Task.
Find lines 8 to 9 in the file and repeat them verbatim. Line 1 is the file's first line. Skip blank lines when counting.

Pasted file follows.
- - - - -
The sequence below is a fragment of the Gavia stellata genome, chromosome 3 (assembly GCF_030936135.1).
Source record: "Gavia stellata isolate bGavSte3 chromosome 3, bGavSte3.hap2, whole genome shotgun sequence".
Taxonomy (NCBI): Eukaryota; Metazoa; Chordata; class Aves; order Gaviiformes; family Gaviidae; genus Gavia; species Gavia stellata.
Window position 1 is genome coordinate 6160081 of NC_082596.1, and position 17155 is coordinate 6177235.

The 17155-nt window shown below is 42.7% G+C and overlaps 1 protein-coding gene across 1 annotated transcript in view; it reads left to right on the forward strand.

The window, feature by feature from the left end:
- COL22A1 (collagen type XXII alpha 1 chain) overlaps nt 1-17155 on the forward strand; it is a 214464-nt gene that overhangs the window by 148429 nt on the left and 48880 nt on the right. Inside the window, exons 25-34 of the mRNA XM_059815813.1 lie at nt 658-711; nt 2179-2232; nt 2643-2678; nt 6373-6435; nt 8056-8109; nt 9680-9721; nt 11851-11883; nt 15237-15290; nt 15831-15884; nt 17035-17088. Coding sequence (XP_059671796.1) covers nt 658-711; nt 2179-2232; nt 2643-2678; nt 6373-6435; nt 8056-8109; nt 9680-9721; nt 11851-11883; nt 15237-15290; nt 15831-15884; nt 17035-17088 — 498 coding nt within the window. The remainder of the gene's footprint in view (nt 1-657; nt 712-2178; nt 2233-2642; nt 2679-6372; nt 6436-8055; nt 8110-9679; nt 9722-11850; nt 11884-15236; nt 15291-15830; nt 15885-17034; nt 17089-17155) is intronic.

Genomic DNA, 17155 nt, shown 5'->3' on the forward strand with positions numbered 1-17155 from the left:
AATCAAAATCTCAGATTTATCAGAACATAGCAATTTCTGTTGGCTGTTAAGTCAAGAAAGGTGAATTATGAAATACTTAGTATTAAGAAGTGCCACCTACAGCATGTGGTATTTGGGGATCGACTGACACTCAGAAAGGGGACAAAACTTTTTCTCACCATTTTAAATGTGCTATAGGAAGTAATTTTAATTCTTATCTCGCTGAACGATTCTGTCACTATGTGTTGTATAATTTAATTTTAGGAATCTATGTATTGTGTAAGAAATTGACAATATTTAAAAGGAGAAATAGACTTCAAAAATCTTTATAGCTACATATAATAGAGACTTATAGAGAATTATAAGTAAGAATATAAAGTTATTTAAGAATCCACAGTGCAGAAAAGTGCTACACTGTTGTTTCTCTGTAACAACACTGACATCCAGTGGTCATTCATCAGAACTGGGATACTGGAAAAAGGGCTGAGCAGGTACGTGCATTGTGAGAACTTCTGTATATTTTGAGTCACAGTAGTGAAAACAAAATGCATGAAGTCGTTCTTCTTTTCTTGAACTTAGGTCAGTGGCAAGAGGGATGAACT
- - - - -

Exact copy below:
Genomic DNA, 17155 nt, shown 5'->3' on the forward strand with positions numbered 1-17155 from the left:
AATCAAAATCTCAGATTTATCAGAACATAGCAATTTCTGTTGGCTGTTAAGTCAAGAAAGGTGAATTATGAAATACTTAGTATTAAGAAGTGCCACCTACAGCATGTGGTATTTGGGGATCGACTGACACTCAGAAAGGGGACAAAACTTTTTCTCACCATTTTAAATGTGCTATAGGAAGTAATTTTAATTCTTATCTCGCTGAACGATTCTGTCACTATGTGTTGTATAATTTAATTTTAGGAATCTATGTATTGTGTAAGAAATTGACAATATTTAAAAGGAGAAATAGACTTCAAAAATCTTTATAGCTACATATAATAGAGACTTATAGAGAATTATAAGTAAGAATATAAAGTTATTTAAGAATCCACAGTGCAGAAAAGTGCTACACTGTTGTTTCTCTGTAACAACACTGACATCCAGTGGTCATTCATCAGAACTGGGATACTGGAAAAAGGGCTGAGCAGGTACGTGCATTGTGAGAACTTCTGTATATTTTGAGTCACAGTAGTGAAAACAAAATGCATGAAGTCGTTCTTCTTTTCTTGAACTTAGGTCAGTGGCAAGAGGGATGAACT